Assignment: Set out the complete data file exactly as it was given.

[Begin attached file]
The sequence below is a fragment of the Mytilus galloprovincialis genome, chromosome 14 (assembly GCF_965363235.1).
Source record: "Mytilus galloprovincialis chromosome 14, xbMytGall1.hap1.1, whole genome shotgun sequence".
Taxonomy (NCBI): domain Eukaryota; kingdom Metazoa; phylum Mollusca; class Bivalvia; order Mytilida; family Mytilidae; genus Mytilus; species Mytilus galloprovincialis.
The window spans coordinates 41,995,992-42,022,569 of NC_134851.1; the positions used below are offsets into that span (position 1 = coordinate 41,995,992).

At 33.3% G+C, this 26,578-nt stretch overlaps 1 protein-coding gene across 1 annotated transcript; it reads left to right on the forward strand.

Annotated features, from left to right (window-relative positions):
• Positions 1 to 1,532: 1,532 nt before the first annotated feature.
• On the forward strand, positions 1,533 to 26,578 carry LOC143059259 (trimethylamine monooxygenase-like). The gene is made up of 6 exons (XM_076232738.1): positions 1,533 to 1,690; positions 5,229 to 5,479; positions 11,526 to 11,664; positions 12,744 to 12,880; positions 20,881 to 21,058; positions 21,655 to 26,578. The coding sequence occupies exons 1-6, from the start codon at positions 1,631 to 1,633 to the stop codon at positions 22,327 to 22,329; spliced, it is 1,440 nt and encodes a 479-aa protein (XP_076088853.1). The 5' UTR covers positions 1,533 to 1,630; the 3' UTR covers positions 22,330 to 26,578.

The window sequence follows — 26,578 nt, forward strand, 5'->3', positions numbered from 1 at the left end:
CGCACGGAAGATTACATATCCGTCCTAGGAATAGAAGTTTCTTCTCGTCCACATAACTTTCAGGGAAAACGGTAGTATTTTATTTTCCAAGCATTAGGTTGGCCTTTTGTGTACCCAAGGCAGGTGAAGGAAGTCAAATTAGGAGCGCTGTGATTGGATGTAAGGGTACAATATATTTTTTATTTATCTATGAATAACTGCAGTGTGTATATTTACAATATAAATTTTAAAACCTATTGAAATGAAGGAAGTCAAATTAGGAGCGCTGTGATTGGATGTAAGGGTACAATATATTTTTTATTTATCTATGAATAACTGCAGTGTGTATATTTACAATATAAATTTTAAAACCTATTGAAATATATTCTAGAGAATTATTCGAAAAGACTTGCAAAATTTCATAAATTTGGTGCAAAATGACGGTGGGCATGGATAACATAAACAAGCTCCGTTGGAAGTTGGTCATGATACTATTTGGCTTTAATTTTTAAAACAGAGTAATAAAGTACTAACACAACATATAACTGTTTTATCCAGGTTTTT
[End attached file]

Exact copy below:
The sequence below is a fragment of the Mytilus galloprovincialis genome, chromosome 14 (assembly GCF_965363235.1).
Source record: "Mytilus galloprovincialis chromosome 14, xbMytGall1.hap1.1, whole genome shotgun sequence".
Taxonomy (NCBI): domain Eukaryota; kingdom Metazoa; phylum Mollusca; class Bivalvia; order Mytilida; family Mytilidae; genus Mytilus; species Mytilus galloprovincialis.
The window spans coordinates 41,995,992-42,022,569 of NC_134851.1; the positions used below are offsets into that span (position 1 = coordinate 41,995,992).

At 33.3% G+C, this 26,578-nt stretch overlaps 1 protein-coding gene across 1 annotated transcript; it reads left to right on the forward strand.

Annotated features, from left to right (window-relative positions):
• Positions 1 to 1,532: 1,532 nt before the first annotated feature.
• On the forward strand, positions 1,533 to 26,578 carry LOC143059259 (trimethylamine monooxygenase-like). The gene is made up of 6 exons (XM_076232738.1): positions 1,533 to 1,690; positions 5,229 to 5,479; positions 11,526 to 11,664; positions 12,744 to 12,880; positions 20,881 to 21,058; positions 21,655 to 26,578. The coding sequence occupies exons 1-6, from the start codon at positions 1,631 to 1,633 to the stop codon at positions 22,327 to 22,329; spliced, it is 1,440 nt and encodes a 479-aa protein (XP_076088853.1). The 5' UTR covers positions 1,533 to 1,630; the 3' UTR covers positions 22,330 to 26,578.

The window sequence follows — 26,578 nt, forward strand, 5'->3', positions numbered from 1 at the left end:
CGCACGGAAGATTACATATCCGTCCTAGGAATAGAAGTTTCTTCTCGTCCACATAACTTTCAGGGAAAACGGTAGTATTTTATTTTCCAAGCATTAGGTTGGCCTTTTGTGTACCCAAGGCAGGTGAAGGAAGTCAAATTAGGAGCGCTGTGATTGGATGTAAGGGTACAATATATTTTTTATTTATCTATGAATAACTGCAGTGTGTATATTTACAATATAAATTTTAAAACCTATTGAAATGAAGGAAGTCAAATTAGGAGCGCTGTGATTGGATGTAAGGGTACAATATATTTTTTATTTATCTATGAATAACTGCAGTGTGTATATTTACAATATAAATTTTAAAACCTATTGAAATATATTCTAGAGAATTATTCGAAAAGACTTGCAAAATTTCATAAATTTGGTGCAAAATGACGGTGGGCATGGATAACATAAACAAGCTCCGTTGGAAGTTGGTCATGATACTATTTGGCTTTAATTTTTAAAACAGAGTAATAAAGTACTAACACAACATATAACTGTTTTATCCAGGTTTTT